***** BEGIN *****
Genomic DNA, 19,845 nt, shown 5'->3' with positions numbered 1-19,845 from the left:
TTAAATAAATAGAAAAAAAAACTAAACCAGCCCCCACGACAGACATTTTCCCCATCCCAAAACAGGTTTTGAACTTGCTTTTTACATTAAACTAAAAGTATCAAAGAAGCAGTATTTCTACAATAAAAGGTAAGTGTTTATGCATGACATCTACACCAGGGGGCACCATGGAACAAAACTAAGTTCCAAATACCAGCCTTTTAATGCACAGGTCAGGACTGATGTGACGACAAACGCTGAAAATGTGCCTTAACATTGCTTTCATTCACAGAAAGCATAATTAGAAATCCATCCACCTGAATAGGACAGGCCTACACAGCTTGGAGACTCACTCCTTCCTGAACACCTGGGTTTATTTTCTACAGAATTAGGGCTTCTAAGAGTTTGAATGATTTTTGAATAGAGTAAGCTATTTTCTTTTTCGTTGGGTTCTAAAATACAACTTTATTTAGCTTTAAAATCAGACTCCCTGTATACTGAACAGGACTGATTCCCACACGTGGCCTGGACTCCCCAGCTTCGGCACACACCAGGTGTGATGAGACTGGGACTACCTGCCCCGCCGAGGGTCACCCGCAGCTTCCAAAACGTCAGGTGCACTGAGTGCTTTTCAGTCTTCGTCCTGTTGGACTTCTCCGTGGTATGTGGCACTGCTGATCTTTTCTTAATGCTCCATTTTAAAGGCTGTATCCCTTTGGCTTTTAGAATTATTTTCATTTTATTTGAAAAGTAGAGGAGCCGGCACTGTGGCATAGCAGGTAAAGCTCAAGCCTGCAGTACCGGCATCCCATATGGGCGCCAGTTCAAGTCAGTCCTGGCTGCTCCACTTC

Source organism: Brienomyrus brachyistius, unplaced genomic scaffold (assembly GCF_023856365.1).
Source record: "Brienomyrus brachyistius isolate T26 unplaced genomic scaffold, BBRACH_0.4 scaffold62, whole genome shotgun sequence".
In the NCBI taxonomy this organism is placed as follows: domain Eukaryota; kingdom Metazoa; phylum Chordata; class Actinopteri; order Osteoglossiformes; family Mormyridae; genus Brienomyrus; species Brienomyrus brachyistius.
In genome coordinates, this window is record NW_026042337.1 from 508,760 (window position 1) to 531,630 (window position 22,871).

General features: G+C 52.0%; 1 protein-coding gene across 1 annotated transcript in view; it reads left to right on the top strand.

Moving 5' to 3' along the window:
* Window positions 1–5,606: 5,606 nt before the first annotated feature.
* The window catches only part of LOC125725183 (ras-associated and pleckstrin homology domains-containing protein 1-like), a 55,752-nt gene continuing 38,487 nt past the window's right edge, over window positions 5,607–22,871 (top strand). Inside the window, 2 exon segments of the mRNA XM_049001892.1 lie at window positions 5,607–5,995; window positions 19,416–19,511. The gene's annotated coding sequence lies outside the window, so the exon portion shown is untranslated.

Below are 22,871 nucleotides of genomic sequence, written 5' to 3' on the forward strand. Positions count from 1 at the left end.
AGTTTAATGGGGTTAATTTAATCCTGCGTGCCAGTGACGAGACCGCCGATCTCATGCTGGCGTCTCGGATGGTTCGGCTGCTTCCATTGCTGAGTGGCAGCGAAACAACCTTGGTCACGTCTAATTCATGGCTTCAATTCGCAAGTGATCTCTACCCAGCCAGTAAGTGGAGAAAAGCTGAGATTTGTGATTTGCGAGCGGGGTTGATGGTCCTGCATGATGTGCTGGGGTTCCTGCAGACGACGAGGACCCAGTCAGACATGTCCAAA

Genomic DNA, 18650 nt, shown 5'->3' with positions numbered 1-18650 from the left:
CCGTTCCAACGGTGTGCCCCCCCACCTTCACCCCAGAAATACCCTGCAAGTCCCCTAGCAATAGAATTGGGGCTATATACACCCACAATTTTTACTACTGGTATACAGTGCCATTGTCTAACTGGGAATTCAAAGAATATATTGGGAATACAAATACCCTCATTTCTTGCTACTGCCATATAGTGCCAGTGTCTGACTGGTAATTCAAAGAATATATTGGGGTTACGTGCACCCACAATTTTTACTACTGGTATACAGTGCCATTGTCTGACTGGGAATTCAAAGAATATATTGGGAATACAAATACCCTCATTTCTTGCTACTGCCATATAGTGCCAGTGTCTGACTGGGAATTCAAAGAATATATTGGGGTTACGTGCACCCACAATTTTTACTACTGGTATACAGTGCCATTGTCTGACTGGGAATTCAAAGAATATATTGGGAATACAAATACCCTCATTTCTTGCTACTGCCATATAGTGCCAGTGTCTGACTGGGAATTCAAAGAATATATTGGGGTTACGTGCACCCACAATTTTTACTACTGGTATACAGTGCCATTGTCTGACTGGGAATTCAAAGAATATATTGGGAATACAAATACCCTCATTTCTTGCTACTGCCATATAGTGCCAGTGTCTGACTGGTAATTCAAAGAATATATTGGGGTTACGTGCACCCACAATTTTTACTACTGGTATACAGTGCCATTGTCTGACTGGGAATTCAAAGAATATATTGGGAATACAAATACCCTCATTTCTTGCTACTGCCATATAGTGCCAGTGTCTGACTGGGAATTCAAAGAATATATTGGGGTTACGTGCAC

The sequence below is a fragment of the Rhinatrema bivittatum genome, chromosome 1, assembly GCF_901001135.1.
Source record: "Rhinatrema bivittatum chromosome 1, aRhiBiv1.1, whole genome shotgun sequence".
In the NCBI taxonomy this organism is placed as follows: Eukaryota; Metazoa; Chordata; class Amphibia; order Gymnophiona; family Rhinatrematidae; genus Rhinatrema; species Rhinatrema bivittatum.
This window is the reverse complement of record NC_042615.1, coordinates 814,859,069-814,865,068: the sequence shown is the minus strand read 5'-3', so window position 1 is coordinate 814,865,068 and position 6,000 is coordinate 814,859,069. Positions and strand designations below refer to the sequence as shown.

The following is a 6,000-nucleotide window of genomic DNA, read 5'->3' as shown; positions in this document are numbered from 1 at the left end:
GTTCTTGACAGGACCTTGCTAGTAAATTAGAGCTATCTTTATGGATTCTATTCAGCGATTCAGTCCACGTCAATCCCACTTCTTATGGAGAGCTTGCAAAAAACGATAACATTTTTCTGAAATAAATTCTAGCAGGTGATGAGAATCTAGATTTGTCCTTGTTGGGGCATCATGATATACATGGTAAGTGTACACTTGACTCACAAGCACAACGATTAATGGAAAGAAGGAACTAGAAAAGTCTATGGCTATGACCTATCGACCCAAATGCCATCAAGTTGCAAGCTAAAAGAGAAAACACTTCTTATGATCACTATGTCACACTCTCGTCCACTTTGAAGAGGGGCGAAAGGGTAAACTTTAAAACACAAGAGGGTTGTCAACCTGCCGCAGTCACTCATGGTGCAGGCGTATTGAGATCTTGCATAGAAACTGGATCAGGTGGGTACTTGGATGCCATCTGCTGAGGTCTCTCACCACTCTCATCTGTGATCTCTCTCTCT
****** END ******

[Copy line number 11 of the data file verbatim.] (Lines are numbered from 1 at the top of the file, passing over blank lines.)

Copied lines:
Below are 22,871 nucleotides of genomic sequence, written 5' to 3' on the forward strand. Positions count from 1 at the left end.